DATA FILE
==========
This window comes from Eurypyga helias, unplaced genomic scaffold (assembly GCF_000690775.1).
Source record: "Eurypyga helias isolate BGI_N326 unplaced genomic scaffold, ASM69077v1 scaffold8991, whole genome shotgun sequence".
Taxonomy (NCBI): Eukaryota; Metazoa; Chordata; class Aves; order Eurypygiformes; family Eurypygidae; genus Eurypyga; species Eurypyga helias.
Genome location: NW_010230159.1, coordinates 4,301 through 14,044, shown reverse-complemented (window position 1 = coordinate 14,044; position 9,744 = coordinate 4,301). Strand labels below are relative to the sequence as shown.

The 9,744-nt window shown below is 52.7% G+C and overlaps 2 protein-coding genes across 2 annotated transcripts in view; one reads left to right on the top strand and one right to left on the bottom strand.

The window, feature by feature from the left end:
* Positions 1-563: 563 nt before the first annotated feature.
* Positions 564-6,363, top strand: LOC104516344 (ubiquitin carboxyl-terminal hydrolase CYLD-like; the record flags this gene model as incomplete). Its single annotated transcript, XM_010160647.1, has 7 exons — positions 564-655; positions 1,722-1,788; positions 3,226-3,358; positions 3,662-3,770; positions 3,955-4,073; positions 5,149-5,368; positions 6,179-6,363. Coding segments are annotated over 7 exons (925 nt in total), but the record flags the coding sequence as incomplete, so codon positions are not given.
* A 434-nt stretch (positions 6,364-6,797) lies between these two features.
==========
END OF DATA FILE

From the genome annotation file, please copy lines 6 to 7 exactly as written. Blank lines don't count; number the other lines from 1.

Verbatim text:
The window, feature by feature from the left end:
* Positions 1-563: 563 nt before the first annotated feature.